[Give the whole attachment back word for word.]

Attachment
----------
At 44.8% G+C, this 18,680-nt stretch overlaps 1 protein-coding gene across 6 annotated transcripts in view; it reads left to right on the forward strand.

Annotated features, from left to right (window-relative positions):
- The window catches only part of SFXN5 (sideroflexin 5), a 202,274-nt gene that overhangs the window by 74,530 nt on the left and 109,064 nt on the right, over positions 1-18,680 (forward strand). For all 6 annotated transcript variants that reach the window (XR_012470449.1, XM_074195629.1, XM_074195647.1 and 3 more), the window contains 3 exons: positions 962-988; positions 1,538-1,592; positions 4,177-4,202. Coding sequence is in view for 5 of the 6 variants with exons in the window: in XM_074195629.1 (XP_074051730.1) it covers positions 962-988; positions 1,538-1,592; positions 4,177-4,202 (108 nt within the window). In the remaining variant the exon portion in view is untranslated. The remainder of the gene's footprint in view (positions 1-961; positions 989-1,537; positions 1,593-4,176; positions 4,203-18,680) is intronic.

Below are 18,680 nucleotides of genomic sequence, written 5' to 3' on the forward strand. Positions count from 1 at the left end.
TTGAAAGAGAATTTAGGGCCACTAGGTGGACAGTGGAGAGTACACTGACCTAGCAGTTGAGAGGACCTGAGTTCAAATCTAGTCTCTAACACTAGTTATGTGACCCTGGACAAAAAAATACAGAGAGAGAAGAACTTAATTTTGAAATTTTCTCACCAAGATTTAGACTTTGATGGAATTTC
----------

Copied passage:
At 44.8% G+C, this 18,680-nt stretch overlaps 1 protein-coding gene across 6 annotated transcripts in view; it reads left to right on the forward strand.

Annotated features, from left to right (window-relative positions):
- The window catches only part of SFXN5 (sideroflexin 5), a 202,274-nt gene that overhangs the window by 74,530 nt on the left and 109,064 nt on the right, over positions 1-18,680 (forward strand). For all 6 annotated transcript variants that reach the window (XR_012470449.1, XM_074195629.1, XM_074195647.1 and 3 more), the window contains 3 exons: positions 962-988; positions 1,538-1,592; positions 4,177-4,202. Coding sequence is in view for 5 of the 6 variants with exons in the window: in XM_074195629.1 (XP_074051730.1) it covers positions 962-988; positions 1,538-1,592; positions 4,177-4,202 (108 nt within the window). In the remaining variant the exon portion in view is untranslated. The remainder of the gene's footprint in view (positions 1-961; positions 989-1,537; positions 1,593-4,176; positions 4,203-18,680) is intronic.

Below are 18,680 nucleotides of genomic sequence, written 5' to 3' on the forward strand. Positions count from 1 at the left end.
TTGAAAGAGAATTTAGGGCCACTAGGTGGACAGTGGAGAGTACACTGACCTAGCAGTTGAGAGGACCTGAGTTCAAATCTAGTCTCTAACACTAGTTATGTGACCCTGGACAAAAAAATACAGAGAGAGAAGAACTTAATTTTGAAATTTTCTCACCAAGATTTAGACTTTGATGGAATTTC